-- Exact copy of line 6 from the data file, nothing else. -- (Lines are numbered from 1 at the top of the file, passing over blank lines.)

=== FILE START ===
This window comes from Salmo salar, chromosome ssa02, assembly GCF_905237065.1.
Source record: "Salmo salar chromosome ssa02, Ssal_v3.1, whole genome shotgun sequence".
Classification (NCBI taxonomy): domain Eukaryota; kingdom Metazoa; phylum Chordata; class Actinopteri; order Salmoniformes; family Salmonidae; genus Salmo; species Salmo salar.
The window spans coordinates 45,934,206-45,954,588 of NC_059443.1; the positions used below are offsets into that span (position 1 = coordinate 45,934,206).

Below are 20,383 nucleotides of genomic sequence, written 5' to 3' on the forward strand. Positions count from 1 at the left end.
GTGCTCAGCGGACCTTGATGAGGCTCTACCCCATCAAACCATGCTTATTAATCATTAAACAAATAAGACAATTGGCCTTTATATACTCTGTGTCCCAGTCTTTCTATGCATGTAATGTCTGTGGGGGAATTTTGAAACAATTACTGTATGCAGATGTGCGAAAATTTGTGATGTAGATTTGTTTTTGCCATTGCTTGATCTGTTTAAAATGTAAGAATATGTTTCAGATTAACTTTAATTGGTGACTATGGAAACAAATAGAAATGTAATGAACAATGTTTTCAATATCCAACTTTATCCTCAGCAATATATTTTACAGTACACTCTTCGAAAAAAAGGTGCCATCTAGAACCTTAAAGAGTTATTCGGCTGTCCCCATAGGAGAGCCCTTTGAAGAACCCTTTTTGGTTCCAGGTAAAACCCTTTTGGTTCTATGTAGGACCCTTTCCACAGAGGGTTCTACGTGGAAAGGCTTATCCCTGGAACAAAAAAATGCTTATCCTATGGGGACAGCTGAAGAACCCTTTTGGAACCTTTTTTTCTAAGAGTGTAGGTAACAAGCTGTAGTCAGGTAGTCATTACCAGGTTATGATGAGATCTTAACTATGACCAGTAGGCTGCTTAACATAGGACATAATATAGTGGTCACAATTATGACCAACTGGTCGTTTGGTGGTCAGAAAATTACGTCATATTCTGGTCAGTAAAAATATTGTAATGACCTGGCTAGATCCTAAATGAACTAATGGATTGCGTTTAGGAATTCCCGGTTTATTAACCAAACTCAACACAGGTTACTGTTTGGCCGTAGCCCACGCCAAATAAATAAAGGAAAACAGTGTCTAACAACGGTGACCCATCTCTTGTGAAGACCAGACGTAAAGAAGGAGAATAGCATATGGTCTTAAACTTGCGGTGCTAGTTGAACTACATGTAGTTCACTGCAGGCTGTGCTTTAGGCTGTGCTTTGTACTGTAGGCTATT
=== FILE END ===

GTGCTCAGCGGACCTTGATGAGGCTCTACCCCATCAAACCATGCTTATTAATCATTAAACAAATAAGACAATTGGCCTTTATATACTCTGTGTCCCAGTCTTTCTATGCATGTAATGTCTGTGGGGGAATTTTGAAACAATTACTGTATGCAGATGTGCGAAAATTTGTGATGTAGATTTGTTTTTGCCATTGCTTGATCTGTTTAAAATGTAAGAATATGTTTCAGATTAACTTTAATTGGTGACTATGGAAACAAATAGAAATGTAATGAACAATGTTTTCAATATCCAACTTTATCCTCAGCAATATATTTTACAGTACACTCTTCGAAAAAAAGGTGCCATCTAGAACCTTAAAGAGTTATTCGGCTGTCCCCATAGGAGAGCCCTTTGAAGAACCCTTTTTGGTTCCAGGTAAAACCCTTTTGGTTCTATGTAGGACCCTTTCCACAGAGGGTTCTACGTGGAAAGGCTTATCCCTGGAACAAAAAAATGCTTATCCTATGGGGACAGCTGAAGAACCCTTTTGGAACCTTTTTTTCTAAGAGTGTAGGTAACAAGCTGTAGTCAGGTAGTCATTACCAGGTTATGATGAGATCTTAACTATGACCAGTAGGCTGCTTAACATAGGACATAATATAGTGGTCACAATTATGACCAACTGGTCGTTTGGTGGTCAGAAAATTACGTCATATTCTGGTCAGTAAAAATATTGTAATGACCTGGCTAGATCCTAAATGAACTAATGGATTGCGTTTAGGAATTCCCGGTTTATTAACCAAACTCAACACAGGTTACTGTTTGGCCGTAGCCCACGCCAAATAAATAAAGGAAAACAGTGTCTAACAACGGTGACCCATCTCTTGTGAAGACCAGACGTAAAGAAGGAGAATAGCATATGGTCTTAAACTTGCGGTGCTAGTTGAACTACATGTAGTTCACTGCAGGCTGTGCTTTAGGCTGTGCTTTGTACTGTAGGCTATT